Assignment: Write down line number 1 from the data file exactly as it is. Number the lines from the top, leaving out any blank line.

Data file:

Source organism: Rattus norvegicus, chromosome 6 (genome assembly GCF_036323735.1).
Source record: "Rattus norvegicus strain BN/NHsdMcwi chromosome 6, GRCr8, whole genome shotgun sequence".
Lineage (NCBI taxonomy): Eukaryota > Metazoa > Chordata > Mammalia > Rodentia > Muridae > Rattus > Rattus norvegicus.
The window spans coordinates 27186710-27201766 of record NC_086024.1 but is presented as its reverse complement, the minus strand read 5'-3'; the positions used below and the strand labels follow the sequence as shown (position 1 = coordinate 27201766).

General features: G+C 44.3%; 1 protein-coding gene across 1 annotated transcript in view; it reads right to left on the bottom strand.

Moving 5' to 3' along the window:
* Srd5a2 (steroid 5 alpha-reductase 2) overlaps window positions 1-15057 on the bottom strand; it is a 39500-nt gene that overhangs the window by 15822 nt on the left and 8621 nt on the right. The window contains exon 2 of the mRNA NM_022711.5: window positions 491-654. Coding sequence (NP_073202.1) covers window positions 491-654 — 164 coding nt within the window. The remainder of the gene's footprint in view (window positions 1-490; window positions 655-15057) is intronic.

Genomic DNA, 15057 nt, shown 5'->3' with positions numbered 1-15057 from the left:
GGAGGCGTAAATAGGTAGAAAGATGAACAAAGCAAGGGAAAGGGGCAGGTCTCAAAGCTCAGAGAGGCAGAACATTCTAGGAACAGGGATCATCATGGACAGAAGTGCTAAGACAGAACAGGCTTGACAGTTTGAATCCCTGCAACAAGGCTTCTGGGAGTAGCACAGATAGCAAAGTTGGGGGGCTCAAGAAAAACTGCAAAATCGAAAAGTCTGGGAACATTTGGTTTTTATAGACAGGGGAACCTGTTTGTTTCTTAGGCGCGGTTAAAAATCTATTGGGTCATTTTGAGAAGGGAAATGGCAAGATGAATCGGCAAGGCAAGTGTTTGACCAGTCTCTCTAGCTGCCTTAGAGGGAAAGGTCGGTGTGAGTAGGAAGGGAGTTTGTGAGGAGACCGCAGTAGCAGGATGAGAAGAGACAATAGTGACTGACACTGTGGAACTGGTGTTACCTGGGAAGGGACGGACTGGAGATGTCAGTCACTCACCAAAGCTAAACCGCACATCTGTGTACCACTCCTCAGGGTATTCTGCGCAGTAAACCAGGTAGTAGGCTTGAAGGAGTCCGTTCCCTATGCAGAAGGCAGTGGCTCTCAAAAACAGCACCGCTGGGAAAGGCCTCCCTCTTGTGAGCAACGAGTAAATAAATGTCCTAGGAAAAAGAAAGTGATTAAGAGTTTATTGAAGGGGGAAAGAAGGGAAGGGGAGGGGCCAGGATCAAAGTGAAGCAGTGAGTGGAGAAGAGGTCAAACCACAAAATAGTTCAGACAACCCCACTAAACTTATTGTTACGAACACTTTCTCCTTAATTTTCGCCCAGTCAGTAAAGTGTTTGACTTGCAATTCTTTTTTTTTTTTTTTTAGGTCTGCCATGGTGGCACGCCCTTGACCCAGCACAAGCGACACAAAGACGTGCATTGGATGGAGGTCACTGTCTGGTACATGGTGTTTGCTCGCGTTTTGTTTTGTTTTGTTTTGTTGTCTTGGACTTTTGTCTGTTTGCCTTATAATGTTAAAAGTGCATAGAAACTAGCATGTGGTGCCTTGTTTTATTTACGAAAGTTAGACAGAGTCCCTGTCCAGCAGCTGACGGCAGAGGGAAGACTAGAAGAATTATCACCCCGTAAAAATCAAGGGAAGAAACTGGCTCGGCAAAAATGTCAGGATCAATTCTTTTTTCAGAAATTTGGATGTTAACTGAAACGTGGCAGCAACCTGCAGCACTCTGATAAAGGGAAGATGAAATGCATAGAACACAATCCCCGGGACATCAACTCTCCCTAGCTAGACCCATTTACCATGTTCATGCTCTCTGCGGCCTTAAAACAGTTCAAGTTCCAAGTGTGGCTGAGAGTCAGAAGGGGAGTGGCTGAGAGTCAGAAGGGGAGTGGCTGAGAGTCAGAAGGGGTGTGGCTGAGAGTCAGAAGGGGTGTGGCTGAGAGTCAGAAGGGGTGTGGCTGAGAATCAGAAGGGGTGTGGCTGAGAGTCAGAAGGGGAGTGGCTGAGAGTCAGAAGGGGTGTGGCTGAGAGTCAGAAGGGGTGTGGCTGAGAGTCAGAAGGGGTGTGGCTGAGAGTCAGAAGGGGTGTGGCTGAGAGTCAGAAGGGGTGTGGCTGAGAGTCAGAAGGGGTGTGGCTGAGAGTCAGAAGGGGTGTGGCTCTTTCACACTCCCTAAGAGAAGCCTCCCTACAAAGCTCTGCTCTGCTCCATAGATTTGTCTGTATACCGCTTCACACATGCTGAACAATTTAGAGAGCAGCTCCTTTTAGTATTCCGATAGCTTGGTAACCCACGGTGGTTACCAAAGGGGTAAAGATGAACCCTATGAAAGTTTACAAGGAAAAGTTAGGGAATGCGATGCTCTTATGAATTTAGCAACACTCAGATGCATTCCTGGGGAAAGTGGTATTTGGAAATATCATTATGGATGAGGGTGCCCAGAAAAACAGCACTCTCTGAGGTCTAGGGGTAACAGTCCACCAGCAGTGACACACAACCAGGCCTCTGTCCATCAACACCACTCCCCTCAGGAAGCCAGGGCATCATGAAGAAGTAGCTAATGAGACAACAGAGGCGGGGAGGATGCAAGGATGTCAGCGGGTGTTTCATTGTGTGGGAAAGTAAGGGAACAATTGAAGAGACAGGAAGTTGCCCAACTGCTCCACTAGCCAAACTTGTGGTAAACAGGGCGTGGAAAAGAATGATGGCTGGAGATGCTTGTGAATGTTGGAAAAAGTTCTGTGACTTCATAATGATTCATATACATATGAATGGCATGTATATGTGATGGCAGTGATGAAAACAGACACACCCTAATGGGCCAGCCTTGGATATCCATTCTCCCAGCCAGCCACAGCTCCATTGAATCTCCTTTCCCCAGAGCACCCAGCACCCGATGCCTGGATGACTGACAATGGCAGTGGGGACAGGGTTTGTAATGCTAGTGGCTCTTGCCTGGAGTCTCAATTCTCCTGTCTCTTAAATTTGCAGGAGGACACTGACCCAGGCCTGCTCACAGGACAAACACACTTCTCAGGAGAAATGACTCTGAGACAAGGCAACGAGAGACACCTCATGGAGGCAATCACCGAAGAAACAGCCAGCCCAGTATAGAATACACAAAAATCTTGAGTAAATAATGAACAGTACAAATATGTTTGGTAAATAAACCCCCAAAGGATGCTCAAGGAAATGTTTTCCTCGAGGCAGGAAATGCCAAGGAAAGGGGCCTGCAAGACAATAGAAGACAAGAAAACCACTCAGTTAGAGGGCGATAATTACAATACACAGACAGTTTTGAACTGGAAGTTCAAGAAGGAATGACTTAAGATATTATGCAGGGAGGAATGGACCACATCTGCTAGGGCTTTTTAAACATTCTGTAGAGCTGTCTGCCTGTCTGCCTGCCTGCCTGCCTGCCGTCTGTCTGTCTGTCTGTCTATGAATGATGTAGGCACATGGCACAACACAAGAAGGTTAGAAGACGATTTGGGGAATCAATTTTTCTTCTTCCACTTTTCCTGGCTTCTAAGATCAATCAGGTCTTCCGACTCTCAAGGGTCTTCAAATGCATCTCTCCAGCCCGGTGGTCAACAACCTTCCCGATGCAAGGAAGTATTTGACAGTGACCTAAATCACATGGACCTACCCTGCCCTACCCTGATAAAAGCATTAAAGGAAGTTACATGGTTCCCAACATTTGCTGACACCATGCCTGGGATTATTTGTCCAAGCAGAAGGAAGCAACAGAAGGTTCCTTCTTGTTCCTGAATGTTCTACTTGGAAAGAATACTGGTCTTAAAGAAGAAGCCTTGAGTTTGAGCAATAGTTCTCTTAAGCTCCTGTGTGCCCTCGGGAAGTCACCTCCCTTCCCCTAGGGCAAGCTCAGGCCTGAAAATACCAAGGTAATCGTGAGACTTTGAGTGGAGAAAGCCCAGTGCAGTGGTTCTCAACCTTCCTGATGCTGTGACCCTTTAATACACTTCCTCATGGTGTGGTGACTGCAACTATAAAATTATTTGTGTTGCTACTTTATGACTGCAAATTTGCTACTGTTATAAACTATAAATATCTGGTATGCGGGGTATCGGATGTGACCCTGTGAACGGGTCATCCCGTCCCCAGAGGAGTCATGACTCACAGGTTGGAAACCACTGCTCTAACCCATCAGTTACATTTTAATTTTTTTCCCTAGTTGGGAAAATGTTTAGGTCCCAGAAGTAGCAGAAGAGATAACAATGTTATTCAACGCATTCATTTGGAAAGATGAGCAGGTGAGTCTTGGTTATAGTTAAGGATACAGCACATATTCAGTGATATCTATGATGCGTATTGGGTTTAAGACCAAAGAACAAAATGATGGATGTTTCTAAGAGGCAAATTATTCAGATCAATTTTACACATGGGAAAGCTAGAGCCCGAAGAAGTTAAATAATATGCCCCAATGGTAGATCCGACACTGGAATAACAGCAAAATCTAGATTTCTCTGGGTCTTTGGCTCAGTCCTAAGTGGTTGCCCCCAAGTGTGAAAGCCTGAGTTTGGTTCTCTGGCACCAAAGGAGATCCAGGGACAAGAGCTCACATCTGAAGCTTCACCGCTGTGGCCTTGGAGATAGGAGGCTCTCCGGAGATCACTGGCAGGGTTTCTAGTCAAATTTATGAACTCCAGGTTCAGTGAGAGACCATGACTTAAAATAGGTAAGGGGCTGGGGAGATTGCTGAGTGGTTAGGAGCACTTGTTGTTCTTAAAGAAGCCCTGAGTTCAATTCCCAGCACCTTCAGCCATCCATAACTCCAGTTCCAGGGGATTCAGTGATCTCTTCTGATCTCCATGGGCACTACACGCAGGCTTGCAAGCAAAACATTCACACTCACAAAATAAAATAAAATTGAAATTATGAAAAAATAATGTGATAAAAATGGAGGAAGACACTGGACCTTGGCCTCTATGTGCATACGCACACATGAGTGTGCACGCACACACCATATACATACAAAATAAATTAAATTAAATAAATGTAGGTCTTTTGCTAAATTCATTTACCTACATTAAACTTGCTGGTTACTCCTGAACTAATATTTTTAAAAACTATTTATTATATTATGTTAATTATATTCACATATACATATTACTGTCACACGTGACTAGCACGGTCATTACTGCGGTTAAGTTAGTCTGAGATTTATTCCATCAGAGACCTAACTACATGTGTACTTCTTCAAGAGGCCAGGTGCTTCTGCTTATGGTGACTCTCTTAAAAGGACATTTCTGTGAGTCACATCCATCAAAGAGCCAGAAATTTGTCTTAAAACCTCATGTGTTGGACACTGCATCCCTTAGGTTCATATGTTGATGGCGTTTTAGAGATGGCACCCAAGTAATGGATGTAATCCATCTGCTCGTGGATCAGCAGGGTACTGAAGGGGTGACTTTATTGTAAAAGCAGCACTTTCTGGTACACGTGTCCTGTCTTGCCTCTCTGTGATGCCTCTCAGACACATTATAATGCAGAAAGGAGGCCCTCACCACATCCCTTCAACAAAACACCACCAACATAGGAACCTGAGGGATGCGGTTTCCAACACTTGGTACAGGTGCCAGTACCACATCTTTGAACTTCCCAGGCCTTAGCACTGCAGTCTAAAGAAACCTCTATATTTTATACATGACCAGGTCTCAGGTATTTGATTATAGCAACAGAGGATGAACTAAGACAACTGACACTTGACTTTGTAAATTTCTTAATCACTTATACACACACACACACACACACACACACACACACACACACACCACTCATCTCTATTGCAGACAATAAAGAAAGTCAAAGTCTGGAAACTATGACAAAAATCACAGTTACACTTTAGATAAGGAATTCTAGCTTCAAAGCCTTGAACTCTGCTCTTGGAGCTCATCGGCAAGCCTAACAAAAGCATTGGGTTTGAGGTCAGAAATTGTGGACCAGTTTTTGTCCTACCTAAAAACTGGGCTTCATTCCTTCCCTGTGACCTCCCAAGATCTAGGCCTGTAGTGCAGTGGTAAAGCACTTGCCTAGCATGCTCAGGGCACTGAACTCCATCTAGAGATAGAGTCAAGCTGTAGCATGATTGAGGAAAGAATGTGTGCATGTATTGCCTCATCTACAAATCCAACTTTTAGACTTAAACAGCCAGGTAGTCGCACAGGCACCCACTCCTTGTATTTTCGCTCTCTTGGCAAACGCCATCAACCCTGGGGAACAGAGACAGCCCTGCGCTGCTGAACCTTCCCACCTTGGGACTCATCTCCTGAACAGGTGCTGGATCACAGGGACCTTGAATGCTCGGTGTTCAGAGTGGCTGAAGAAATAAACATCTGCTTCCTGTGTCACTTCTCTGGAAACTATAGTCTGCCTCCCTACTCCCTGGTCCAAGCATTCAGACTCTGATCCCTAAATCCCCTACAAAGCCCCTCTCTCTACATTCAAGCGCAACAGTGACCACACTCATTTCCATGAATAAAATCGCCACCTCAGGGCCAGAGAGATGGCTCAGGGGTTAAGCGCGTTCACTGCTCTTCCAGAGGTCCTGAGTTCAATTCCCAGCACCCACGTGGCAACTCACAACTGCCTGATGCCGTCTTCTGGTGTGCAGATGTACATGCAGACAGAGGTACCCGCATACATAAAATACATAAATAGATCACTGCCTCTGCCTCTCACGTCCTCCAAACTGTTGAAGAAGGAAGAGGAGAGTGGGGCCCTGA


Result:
Source organism: Rattus norvegicus, chromosome 6 (genome assembly GCF_036323735.1).